These days I value sleep more than any other past time made available to me. My big dream in life is to simply be able to dream whenever I feel like it. I seldom get to do that.
Caffeine only goes so far when it comes to sleep deprivation, so you really need to do whatever it takes to get a full night of sleep. If that means taking a foot to the face every so often, so be it.
I’m talking about co-sleeping. It’s a topic that every parent secretly or openly has their own opinion about. Our culture is mostly against it, so I feel that a lot of the time parents won’t willingly admit how frequently they give in. Apparently the majority of Americans really like freedom of mobility when they sleep. It is a free country after all, so why on earth would anyone surrender their freedom to stretch out and occupy all that prime bedding real estate?
It’s really surprising to me that more people don’t actually enjoy having a pint-sized furnace crush their limbs and sweat profusely where they sleep. Some mornings I have a really hard time deciphering whether it is sweat, drool, or piss on which my elbow is resting. This is only difficult because she produces equal ratios of all three liquids. Animals in the wild sleep with the pack, so it only makes sense that your child (who is wild in every sense of the term) wants to sleep with mom and dad. You are their pack, it’s instinctual.
On a positive note, I’ve developed a superb self-defense technique and I am now blessed with the ability block tiny punches and headbutts with my eyes closed. Ok, maybe blocking isn’t the correct word. It’s more like gracefully accepting an unexpected blow to the nose without flinching. Why on earth are toddlers such violent sleepers? I think mine dreams about fighting Chuck Norris. I haven’t received any black eyes, but my legs never fail to look like spoiled bananas.
My daughter slept in our room from day one in a bassinet beside our bed. The place where she slept looked more like a prison cell because even the slightest piece of comfort was not worth risking a suffocation or a choking hazard. I don’t think anything brings more anxiety to new parents than listening to an infant sleep. Keeping her in our room meant that we could relax and although she had no blankets, she was comforted to know we were close by.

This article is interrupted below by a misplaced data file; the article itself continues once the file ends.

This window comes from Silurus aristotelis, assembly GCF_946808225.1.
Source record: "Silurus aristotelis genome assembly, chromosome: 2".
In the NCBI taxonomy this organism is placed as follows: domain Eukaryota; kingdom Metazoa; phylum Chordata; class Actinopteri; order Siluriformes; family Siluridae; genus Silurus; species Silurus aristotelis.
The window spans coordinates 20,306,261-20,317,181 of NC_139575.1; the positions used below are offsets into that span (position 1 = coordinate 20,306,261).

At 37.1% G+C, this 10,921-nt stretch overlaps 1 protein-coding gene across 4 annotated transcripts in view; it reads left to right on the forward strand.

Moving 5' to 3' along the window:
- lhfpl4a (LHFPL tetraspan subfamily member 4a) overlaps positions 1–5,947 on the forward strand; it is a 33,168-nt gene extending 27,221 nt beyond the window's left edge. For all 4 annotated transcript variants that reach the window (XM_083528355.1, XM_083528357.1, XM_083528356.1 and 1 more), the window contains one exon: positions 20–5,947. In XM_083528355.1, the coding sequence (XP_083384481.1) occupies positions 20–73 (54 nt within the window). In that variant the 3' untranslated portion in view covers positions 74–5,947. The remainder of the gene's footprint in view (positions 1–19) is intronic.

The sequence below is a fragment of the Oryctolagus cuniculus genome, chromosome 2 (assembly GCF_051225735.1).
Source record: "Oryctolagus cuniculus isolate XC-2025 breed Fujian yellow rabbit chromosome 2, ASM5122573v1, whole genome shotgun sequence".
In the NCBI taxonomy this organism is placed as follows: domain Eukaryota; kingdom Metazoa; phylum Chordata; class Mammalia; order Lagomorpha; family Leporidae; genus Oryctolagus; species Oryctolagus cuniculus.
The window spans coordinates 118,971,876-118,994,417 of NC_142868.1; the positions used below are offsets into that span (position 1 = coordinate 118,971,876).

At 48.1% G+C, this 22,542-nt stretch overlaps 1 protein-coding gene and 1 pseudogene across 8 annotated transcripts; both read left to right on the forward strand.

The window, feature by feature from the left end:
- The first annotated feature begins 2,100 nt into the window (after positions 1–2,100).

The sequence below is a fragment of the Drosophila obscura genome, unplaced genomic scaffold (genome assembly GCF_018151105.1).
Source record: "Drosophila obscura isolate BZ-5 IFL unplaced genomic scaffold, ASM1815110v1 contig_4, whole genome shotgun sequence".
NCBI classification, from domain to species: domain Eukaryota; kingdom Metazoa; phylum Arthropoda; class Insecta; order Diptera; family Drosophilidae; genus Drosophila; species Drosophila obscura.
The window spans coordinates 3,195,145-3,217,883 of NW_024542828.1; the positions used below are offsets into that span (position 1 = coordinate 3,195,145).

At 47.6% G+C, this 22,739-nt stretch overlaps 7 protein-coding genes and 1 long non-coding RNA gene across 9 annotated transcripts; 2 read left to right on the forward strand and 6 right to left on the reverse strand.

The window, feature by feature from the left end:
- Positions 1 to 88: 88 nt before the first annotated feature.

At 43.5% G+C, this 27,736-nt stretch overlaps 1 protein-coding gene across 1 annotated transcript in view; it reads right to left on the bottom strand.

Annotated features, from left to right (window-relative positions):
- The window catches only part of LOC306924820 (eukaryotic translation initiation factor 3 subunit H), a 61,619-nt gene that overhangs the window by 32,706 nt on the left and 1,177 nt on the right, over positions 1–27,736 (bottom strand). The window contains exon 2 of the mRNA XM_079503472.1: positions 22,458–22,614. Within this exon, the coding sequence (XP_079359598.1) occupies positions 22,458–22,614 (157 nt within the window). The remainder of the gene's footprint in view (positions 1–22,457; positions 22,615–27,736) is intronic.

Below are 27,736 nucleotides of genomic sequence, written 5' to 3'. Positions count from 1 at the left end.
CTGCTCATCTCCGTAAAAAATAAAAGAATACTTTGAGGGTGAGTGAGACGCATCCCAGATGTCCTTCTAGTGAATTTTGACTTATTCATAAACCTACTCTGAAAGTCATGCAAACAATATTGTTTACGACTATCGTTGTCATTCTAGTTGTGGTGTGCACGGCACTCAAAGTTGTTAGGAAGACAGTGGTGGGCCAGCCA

Now here we are, two years later, and more often than not my toddler still ends up right next to me only now she’s in my bed. It’s just a place to sleep. I know I’m breaking all the rules of parenting by giving in, but if allowing her to snuggle up next to me means she and I both get a full night of sleep then that’s all I care about. We all go to bed happy and we all wake up happy. Well, ok, maybe all except my poor husband who was hoping to get a little something-something (but that’s another blog).
I know the primary reason I am so against crying it out at bedtime is mostly due to the guilt of not being there for her during the day while I am at work. We only have a small window of time together during the week, so if she is simply asking to be close to me because she’s uneasy at bedtime then I am totally going to hug that little girl until she sleeps peacefully, knowing that she is loved and not alone.
I’ve known enough moms in my lifetime who would trade anything, anything at all… including their own comfort if it meant spending one last night snuggling their baby. I’m blessed enough to have my baby to hold in my arms at night and I will never forget that. She will not be this small forever and life is too short to put so much focus on these small battles.
She’ll sleep an entire night in her bed when she’s ready, and I know she won’t be in mine forever. I am just hopeful that day will come before we send her off to college.
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